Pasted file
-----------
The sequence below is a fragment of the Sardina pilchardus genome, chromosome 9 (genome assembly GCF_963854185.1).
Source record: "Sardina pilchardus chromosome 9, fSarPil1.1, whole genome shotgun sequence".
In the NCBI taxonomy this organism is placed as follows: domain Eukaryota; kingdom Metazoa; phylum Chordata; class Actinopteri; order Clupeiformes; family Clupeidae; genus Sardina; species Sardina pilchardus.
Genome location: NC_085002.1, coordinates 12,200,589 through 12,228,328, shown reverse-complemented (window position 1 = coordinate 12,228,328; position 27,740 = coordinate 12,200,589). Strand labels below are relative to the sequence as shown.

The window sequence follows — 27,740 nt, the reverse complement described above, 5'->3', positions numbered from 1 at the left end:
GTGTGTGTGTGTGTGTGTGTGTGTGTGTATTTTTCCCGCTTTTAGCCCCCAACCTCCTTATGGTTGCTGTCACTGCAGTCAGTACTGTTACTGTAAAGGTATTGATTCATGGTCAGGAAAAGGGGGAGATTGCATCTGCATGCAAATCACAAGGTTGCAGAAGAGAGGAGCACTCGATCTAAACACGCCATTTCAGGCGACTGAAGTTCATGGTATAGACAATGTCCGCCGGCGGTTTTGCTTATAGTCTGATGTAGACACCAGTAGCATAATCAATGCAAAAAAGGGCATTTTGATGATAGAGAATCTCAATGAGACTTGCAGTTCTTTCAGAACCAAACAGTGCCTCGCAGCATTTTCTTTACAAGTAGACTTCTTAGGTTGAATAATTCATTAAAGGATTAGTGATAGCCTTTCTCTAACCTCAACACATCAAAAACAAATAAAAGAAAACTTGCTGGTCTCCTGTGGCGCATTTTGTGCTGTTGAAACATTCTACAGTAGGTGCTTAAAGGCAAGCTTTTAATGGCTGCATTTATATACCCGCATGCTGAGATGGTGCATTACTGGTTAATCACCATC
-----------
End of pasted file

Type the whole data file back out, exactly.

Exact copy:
The sequence below is a fragment of the Sardina pilchardus genome, chromosome 9 (genome assembly GCF_963854185.1).
Source record: "Sardina pilchardus chromosome 9, fSarPil1.1, whole genome shotgun sequence".
In the NCBI taxonomy this organism is placed as follows: domain Eukaryota; kingdom Metazoa; phylum Chordata; class Actinopteri; order Clupeiformes; family Clupeidae; genus Sardina; species Sardina pilchardus.
Genome location: NC_085002.1, coordinates 12,200,589 through 12,228,328, shown reverse-complemented (window position 1 = coordinate 12,228,328; position 27,740 = coordinate 12,200,589). Strand labels below are relative to the sequence as shown.

The window sequence follows — 27,740 nt, the reverse complement described above, 5'->3', positions numbered from 1 at the left end:
GTGTGTGTGTGTGTGTGTGTGTGTGTGTATTTTTCCCGCTTTTAGCCCCCAACCTCCTTATGGTTGCTGTCACTGCAGTCAGTACTGTTACTGTAAAGGTATTGATTCATGGTCAGGAAAAGGGGGAGATTGCATCTGCATGCAAATCACAAGGTTGCAGAAGAGAGGAGCACTCGATCTAAACACGCCATTTCAGGCGACTGAAGTTCATGGTATAGACAATGTCCGCCGGCGGTTTTGCTTATAGTCTGATGTAGACACCAGTAGCATAATCAATGCAAAAAAGGGCATTTTGATGATAGAGAATCTCAATGAGACTTGCAGTTCTTTCAGAACCAAACAGTGCCTCGCAGCATTTTCTTTACAAGTAGACTTCTTAGGTTGAATAATTCATTAAAGGATTAGTGATAGCCTTTCTCTAACCTCAACACATCAAAAACAAATAAAAGAAAACTTGCTGGTCTCCTGTGGCGCATTTTGTGCTGTTGAAACATTCTACAGTAGGTGCTTAAAGGCAAGCTTTTAATGGCTGCATTTATATACCCGCATGCTGAGATGGTGCATTACTGGTTAATCACCATC